Although one can argue that a good memory model is not "undefined behavior" even if there is no global lock, I think it's still worth mentioning.

E.g. Java/Kotlin/Scala have no undefined behavior in C/C++ sense except for some dark corners of multi-threading that I'm not sure about. Maybe the deprecated Thread.stop().

And, on a side note, does the answer have anything to do with the incompleteness theorems? I ask the latter question because the idea of defining a language for which all possible programs have fully defined behavior seems quite similar to the idea of defining an axiom system for which all possible theorems are provable/disprovable.

Absolutely not. A program is more similar to "expression" rather than "theorem". You execute program to obtain a result, step-by-step, and everything goes well as long as all steps are precisely defined.

What you will have troubles with is theorems about programs. E.g. "can this integer overflow ever happen". That is impossible to determine in general. So you cannot rely on a "smart compiler" to eliminate undefined behavior, you have to eliminate it in the language's specification and define all possible behavior, no matter how unlikely it seems.

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    $\begingroup$ Multi-threading is possible in safe languages, the rules just say you'll get some value for a variable, but it's not guaranteed what it is. Unlike C and C++ UB, data races aren't allowed to make demons come out of your nose. (Or corrupt your whole program or crash). Code with data races can still corrupt single-threaded data structures, unless they're language primitives types like Python dictionaries. (In Java, Lists (dynamic arrays) and dictionary data structures are libraries nominally written in Java, I think, so unsynchronized access can be well-defined but lead to eventual badness.) $\endgroup$ Aug 21, 2023 at 18:22
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    $\begingroup$ Re: stuff like integer overflow: you define the result of overflow to be 2's complement wrapping. Easy. That means the optimizer has to respect the possibility that may be intended, and loop conditions like i <= n create infinite loops for some n, making optimization harder in that case. But programmers can help the optimizer by writing i < n as long as the increment is just 1. $\endgroup$ Aug 21, 2023 at 18:25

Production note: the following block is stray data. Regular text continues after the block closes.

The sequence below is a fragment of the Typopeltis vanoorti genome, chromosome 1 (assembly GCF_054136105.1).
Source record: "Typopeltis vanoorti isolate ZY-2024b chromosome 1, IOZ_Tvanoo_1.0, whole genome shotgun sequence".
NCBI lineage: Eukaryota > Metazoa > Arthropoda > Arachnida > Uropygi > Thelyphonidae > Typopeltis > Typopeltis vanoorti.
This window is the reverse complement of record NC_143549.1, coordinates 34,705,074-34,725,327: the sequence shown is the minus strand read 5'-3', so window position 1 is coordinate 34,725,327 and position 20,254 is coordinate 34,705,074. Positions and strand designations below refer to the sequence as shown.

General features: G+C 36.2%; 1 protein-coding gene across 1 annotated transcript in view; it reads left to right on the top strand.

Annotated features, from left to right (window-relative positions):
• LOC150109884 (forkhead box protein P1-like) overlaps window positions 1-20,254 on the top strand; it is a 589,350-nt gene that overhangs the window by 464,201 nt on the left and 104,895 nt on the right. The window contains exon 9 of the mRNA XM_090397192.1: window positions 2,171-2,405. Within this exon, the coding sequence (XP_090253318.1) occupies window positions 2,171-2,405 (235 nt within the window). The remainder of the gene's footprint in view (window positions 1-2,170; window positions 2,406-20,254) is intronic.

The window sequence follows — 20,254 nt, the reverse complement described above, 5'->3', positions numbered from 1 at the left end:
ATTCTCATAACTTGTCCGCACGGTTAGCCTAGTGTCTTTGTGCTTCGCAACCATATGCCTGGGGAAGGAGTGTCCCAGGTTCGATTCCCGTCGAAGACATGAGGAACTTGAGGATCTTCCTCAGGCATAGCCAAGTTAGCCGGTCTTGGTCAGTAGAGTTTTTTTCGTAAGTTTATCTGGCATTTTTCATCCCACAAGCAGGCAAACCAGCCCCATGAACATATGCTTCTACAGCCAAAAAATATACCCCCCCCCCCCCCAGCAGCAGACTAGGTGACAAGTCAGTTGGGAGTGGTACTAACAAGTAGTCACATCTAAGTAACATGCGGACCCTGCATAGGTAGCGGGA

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Lets look at a sample program

Collatz_thingy(bigint n):
seen = set()
While not n in seen:
   seen.add(n)
   If n odd:
       n = 3n + 1
   Else:
       n = n / 2
N_64 = Cast(n, int64)
result = new char[5]
result[N_64] = ‘x’
Return result `

In a language with no undefined behavior, the compiler has to either insert a bounds check in result[N_64] = ‘x’ , prove the collatz conjecture, or refuse to compile unless you provide a proof of the collatz conjecture in a type annotation. The authors of C and C++ are incredibly averse to automatic insertion of bounds checks.

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  • $\begingroup$ Obviously overflow will give you wrong results. If you check that the sequence reaches 1, and you start with n = (2^64 - 1)/3, you’ll have a surprise. $\endgroup$
    – gnasher729
    Aug 20, 2023 at 9:36
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    $\begingroup$ I figured someone would be pedantic about that unless i specified that the collatz math was done using bigints. But, um, i did specify. $\endgroup$ Aug 20, 2023 at 13:12
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Starting from the C/C++ languages, ruling out all undefined behavior would be very hard. But if you're designing a language from scratch, it's not difficult at all to rule out undefined behavior. Many languages -- including type-safe compiled languages, and typically interpreted/dynamic languages -- have no such thing as undefined behavior*. There may be cases where they will reject a program as invalid, or cases where they run a program and it crashes (because the semantics of the language call for it to crash.) But there's no need for them to have cases where a program's behavior is not defined by the language.

(*Many otherwise-safe languages have various features which are clearly documented as being unsafe, and inherently cannot be otherwise by their nature. This includes things like foreign-function interfaces, through which you can call C code, for example. I think it's fair to say a language "does not have undefined behavior" if you can avoid it by avoiding those features. I also don't count compiler bugs, for obvious reasons, even though those can result in a safe language displaying unsafe behavior.)